“Will work for T-shirts” That’s a popular saying by hams that like to get involved with volunteer activities. I can’t recall how many shirts I’ve collected over the years from the various walks, runs, bike ride, ski events, and marathons I’ve been a part of. Suffice to say, I can’t remember the last time I’ve bought a t-shirt.
But free shirts aren’t the reason why we volunteer. Amateur radio operators providing health and welfare communications at events is a way for the ham radio club to give back to the community. But more than that, volunteering at these events is great emergency communications training.
So what do you need to get started with working an event? Last week our ham radio club helped out at a popular walk/run. I took a little time out at the event to shoot this short video on what it’s like to volunteer.
What should you bring along with you into the field when doing a public service activity like this? My standard equipment kit includes:
- 2 meter HT with a speak mic and spare battery
- Earpiece (handy in noisy environments)
- Aftermarket antenna with gain (the stock antennas on the Chinese HTs are notoriously bad)
- Small notepad and pen or pencil
- Safety vest
- Clothing appropriate for the conditions
Also don’t forget hydration and a snack if you’re going to be out there all day. I’ve been at some events where they will drop you at your spot in the morning and won’t pick you up until later in the afternoon. In cases like this, I’ll make sure to pack a lunch and plenty of snacks. A chair is also handy so you have a place to rest. Everything goes into my backpack so it’s easy to pack in and out of your spot.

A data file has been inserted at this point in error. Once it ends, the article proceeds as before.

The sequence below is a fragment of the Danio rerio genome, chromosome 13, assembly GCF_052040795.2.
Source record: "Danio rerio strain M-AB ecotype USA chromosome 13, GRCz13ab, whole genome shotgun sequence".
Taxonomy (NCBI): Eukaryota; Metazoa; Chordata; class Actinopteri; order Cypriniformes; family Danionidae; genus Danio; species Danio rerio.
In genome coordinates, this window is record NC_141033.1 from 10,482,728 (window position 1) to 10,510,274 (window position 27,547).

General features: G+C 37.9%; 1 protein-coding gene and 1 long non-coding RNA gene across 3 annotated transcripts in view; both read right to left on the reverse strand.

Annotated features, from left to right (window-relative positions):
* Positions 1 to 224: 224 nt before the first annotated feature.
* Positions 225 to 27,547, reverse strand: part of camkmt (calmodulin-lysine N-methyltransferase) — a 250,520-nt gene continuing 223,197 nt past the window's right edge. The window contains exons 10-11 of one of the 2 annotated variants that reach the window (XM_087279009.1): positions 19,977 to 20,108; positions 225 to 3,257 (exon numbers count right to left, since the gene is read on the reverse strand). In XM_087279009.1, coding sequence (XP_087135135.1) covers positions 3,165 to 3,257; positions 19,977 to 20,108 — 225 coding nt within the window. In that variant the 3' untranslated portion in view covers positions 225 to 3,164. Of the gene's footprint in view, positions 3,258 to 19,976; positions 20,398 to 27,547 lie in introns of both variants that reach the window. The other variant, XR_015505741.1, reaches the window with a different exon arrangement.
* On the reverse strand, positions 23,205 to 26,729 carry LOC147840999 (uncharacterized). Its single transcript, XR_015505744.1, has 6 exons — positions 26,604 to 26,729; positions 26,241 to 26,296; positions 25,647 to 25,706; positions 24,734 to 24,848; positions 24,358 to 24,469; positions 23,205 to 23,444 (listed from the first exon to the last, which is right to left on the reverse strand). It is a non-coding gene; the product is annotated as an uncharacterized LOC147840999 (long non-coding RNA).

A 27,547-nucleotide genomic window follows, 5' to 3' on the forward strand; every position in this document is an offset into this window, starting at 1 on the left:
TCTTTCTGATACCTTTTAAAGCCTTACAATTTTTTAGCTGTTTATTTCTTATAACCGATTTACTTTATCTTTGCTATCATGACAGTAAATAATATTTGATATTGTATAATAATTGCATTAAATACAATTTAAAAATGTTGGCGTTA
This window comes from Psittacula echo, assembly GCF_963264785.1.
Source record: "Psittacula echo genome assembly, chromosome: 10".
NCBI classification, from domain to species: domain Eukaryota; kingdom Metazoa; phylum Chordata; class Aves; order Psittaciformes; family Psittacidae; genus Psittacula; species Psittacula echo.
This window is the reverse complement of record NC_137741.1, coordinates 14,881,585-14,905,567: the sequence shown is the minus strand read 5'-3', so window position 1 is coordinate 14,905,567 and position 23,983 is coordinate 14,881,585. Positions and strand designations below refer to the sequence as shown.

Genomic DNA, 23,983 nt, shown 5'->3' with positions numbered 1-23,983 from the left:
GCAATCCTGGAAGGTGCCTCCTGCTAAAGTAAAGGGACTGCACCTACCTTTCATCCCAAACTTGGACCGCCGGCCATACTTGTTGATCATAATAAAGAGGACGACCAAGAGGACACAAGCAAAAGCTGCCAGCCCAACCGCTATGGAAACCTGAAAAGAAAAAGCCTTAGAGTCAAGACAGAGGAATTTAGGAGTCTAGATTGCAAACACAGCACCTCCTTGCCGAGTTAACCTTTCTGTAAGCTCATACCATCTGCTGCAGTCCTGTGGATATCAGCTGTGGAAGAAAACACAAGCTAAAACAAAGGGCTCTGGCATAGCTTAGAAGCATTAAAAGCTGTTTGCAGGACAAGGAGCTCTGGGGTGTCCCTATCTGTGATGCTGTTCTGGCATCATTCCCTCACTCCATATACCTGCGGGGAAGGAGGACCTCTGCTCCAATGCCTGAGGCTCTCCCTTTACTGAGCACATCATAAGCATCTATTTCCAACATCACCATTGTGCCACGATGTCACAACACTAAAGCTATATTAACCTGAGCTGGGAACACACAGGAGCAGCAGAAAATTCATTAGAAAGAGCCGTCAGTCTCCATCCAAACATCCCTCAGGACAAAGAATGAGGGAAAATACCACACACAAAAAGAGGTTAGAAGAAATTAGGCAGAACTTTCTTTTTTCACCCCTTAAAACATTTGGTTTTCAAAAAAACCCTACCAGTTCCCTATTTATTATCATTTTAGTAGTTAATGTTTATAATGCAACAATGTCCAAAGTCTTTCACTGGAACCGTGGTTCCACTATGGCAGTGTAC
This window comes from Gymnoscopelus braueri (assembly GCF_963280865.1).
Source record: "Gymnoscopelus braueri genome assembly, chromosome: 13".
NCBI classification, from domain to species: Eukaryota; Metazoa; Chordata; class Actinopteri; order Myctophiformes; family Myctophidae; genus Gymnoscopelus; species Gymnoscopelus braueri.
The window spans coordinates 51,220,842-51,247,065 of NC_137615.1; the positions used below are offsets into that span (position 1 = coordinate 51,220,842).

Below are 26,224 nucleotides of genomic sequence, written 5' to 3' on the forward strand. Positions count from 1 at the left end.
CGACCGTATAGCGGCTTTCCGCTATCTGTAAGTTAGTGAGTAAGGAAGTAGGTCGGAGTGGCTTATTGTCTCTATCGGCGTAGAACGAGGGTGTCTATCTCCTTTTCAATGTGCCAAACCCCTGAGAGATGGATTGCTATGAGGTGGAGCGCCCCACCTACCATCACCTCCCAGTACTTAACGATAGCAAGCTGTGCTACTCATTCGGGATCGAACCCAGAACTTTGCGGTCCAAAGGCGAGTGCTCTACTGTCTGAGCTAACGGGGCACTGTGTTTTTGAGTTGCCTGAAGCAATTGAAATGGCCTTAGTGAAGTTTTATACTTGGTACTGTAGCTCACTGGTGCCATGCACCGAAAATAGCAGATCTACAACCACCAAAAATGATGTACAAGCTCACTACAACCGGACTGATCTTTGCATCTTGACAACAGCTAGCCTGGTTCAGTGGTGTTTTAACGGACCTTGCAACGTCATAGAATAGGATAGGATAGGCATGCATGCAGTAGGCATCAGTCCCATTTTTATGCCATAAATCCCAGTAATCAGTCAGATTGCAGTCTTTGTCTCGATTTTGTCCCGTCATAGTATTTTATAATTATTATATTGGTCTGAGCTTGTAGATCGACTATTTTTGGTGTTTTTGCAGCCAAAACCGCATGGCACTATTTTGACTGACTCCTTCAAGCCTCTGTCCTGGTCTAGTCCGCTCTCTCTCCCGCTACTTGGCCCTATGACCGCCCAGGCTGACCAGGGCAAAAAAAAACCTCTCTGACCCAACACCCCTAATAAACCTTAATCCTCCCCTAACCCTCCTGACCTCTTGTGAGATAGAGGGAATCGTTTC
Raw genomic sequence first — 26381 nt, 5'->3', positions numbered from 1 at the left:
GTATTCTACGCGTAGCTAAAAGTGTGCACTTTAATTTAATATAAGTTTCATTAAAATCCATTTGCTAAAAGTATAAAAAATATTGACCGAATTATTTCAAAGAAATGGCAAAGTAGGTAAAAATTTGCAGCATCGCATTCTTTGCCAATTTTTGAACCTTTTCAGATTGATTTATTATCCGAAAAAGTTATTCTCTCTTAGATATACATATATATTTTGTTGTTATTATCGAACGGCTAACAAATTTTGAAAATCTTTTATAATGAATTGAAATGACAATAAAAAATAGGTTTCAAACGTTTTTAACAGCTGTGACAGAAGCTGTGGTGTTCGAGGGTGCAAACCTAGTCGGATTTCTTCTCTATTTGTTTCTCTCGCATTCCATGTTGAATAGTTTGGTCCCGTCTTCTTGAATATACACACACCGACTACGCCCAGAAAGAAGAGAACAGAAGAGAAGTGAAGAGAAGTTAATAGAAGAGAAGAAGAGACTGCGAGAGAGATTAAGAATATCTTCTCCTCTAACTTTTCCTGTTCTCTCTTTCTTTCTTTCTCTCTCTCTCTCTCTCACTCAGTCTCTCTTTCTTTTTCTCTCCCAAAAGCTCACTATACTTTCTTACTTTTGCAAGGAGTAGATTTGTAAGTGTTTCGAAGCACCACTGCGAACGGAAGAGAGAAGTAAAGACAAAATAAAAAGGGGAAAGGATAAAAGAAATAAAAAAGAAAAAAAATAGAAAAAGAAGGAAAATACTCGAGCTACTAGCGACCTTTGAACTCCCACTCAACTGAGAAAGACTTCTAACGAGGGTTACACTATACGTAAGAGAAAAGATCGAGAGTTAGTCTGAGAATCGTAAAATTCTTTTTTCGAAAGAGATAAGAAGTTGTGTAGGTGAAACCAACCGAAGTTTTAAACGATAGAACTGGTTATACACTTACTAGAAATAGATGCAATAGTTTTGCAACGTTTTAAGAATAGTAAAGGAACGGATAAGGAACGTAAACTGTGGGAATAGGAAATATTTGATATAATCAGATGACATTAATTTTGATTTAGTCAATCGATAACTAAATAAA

What type of radio should you bring with you? If you will be within easy shot of a repeater, a handheld radio will work fine for you. Although be aware that if you are in a low spot or wooded area that the repeater’s coverage may be lacking. In that case, here’s some tips on improving your range with a handheld.
In other cases, when you are out in a more remote location where it may be more difficult to get into the repeater, or your group will be using simplex, consider a field kit with a mobile radio, battery, mast and antenna like the 2 meter J-Pole. While I wouldn’t want to backpack my field kit into a remote spot, it can be easily transported in my car.
Getting involved with events and volunteering your communications expertise is certainly a great way to give back to the community. Plus it will keep you ready for when there is a need for emergency communications. If you belong to a club that provides these services, go ahead and get active. Otherwise consider putting a team together and talk to an event organizer to get started.
What are your experiences with providing public service communications? Please feel free to share in the comments below.